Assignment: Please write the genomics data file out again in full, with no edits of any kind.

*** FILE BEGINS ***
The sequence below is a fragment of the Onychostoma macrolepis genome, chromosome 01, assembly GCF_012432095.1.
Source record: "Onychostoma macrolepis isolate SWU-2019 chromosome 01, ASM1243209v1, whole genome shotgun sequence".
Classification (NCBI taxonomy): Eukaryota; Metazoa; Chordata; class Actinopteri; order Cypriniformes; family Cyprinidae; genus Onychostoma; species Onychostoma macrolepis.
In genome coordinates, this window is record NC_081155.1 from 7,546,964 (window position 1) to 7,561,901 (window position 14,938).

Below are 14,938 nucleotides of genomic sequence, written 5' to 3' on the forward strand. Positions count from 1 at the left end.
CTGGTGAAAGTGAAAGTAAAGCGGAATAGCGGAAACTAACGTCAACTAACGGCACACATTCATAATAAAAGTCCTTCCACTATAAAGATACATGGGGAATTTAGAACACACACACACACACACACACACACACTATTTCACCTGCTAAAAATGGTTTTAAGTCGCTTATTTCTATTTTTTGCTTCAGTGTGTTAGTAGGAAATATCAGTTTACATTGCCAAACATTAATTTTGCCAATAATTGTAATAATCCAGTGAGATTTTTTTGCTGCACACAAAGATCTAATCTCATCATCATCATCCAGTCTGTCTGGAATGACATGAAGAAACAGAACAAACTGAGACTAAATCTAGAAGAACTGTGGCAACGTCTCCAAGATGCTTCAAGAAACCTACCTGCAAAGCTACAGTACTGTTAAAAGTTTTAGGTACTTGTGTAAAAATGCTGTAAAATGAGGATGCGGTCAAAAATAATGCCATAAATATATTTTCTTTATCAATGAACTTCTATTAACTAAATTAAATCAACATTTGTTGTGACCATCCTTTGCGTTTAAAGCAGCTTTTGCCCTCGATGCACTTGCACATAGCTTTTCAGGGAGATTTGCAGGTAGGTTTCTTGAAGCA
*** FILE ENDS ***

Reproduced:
The sequence below is a fragment of the Onychostoma macrolepis genome, chromosome 01, assembly GCF_012432095.1.
Source record: "Onychostoma macrolepis isolate SWU-2019 chromosome 01, ASM1243209v1, whole genome shotgun sequence".
Classification (NCBI taxonomy): Eukaryota; Metazoa; Chordata; class Actinopteri; order Cypriniformes; family Cyprinidae; genus Onychostoma; species Onychostoma macrolepis.
In genome coordinates, this window is record NC_081155.1 from 7,546,964 (window position 1) to 7,561,901 (window position 14,938).

Below are 14,938 nucleotides of genomic sequence, written 5' to 3' on the forward strand. Positions count from 1 at the left end.
CTGGTGAAAGTGAAAGTAAAGCGGAATAGCGGAAACTAACGTCAACTAACGGCACACATTCATAATAAAAGTCCTTCCACTATAAAGATACATGGGGAATTTAGAACACACACACACACACACACACACACACTATTTCACCTGCTAAAAATGGTTTTAAGTCGCTTATTTCTATTTTTTGCTTCAGTGTGTTAGTAGGAAATATCAGTTTACATTGCCAAACATTAATTTTGCCAATAATTGTAATAATCCAGTGAGATTTTTTTGCTGCACACAAAGATCTAATCTCATCATCATCATCCAGTCTGTCTGGAATGACATGAAGAAACAGAACAAACTGAGACTAAATCTAGAAGAACTGTGGCAACGTCTCCAAGATGCTTCAAGAAACCTACCTGCAAAGCTACAGTACTGTTAAAAGTTTTAGGTACTTGTGTAAAAATGCTGTAAAATGAGGATGCGGTCAAAAATAATGCCATAAATATATTTTCTTTATCAATGAACTTCTATTAACTAAATTAAATCAACATTTGTTGTGACCATCCTTTGCGTTTAAAGCAGCTTTTGCCCTCGATGCACTTGCACATAGCTTTTCAGGGAGATTTGCAGGTAGGTTTCTTGAAGCA